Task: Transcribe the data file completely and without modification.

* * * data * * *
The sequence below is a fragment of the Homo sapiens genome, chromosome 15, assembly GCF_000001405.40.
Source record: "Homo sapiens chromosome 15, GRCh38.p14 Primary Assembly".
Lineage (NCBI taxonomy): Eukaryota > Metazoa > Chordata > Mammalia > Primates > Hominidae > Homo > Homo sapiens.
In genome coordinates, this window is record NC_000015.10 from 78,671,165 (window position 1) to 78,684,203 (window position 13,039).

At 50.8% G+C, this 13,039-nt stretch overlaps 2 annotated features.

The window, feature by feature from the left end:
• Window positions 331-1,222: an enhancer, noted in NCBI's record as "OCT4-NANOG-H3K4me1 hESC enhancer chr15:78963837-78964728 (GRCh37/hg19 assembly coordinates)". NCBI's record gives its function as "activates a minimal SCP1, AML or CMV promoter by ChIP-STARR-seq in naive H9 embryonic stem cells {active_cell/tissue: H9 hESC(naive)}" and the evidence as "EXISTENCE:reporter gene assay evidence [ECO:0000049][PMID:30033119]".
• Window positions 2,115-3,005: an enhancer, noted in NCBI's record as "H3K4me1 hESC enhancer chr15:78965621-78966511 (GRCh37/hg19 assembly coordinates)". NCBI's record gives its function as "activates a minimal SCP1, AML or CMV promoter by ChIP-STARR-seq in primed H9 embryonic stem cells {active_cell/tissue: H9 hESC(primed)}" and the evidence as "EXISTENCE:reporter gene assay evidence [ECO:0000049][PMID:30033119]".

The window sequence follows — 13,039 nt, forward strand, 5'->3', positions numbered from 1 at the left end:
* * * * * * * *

The sequence below is a fragment of the Homo sapiens genome, chromosome 15, assembly GCF_000001405.40.
Source record: "Homo sapiens chromosome 15, GRCh38.p14 Primary Assembly".
Lineage (NCBI taxonomy): Eukaryota > Metazoa > Chordata > Mammalia > Primates > Hominidae > Homo > Homo sapiens.
In genome coordinates, this window is record NC_000015.10 from 78,671,165 (window position 1) to 78,684,203 (window position 13,039).

At 50.8% G+C, this 13,039-nt stretch overlaps 2 annotated features.

The window, feature by feature from the left end:
• Window positions 331-1,222: an enhancer, noted in NCBI's record as "OCT4-NANOG-H3K4me1 hESC enhancer chr15:78963837-78964728 (GRCh37/hg19 assembly coordinates)". NCBI's record gives its function as "activates a minimal SCP1, AML or CMV promoter by ChIP-STARR-seq in naive H9 embryonic stem cells {active_cell/tissue: H9 hESC(naive)}" and the evidence as "EXISTENCE:reporter gene assay evidence [ECO:0000049][PMID:30033119]".
• Window positions 2,115-3,005: an enhancer, noted in NCBI's record as "H3K4me1 hESC enhancer chr15:78965621-78966511 (GRCh37/hg19 assembly coordinates)". NCBI's record gives its function as "activates a minimal SCP1, AML or CMV promoter by ChIP-STARR-seq in primed H9 embryonic stem cells {active_cell/tissue: H9 hESC(primed)}" and the evidence as "EXISTENCE:reporter gene assay evidence [ECO:0000049][PMID:30033119]".

The window sequence follows — 13,039 nt, forward strand, 5'->3', positions numbered from 1 at the left end: